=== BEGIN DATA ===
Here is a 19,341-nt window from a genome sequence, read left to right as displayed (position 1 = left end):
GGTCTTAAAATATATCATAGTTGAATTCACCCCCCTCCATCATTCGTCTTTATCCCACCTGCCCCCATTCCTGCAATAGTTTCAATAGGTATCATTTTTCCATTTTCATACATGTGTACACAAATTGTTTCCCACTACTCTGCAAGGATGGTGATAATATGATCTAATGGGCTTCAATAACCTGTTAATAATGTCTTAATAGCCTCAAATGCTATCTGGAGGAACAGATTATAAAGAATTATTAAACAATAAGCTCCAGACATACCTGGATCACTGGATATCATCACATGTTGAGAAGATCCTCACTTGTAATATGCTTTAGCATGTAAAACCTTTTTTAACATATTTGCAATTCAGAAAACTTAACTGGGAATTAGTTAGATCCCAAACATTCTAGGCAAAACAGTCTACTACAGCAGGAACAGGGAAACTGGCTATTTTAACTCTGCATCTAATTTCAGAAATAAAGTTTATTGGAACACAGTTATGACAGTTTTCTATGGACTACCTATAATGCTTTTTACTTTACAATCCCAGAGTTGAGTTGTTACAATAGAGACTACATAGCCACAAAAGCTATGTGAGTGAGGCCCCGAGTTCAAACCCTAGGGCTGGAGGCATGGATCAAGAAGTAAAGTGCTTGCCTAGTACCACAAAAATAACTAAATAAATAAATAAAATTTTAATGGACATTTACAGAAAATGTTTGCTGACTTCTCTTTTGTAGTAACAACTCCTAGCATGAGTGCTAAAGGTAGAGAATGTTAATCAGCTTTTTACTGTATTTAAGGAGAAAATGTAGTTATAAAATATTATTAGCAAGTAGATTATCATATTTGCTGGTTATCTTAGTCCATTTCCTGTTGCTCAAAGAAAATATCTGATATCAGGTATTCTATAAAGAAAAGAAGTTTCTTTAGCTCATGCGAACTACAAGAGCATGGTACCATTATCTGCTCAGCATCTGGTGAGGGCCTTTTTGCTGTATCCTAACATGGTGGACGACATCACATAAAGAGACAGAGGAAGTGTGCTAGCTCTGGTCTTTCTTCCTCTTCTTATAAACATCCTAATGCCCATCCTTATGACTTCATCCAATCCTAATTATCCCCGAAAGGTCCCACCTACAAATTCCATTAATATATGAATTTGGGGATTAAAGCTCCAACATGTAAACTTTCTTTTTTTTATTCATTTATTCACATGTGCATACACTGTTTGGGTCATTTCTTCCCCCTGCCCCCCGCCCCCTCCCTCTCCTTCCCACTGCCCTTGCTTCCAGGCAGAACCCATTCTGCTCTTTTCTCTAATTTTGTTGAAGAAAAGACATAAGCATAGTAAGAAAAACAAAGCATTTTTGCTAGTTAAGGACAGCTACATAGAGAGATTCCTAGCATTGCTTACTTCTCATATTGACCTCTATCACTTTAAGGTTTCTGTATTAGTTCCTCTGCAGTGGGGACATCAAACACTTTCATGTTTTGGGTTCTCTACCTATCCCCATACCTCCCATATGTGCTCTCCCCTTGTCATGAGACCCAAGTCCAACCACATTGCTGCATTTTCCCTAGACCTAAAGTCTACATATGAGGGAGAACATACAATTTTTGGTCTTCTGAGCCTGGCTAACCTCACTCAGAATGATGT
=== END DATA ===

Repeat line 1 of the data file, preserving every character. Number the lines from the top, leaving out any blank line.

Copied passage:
Here is a 19,341-nt window from a genome sequence, read left to right as displayed (position 1 = left end):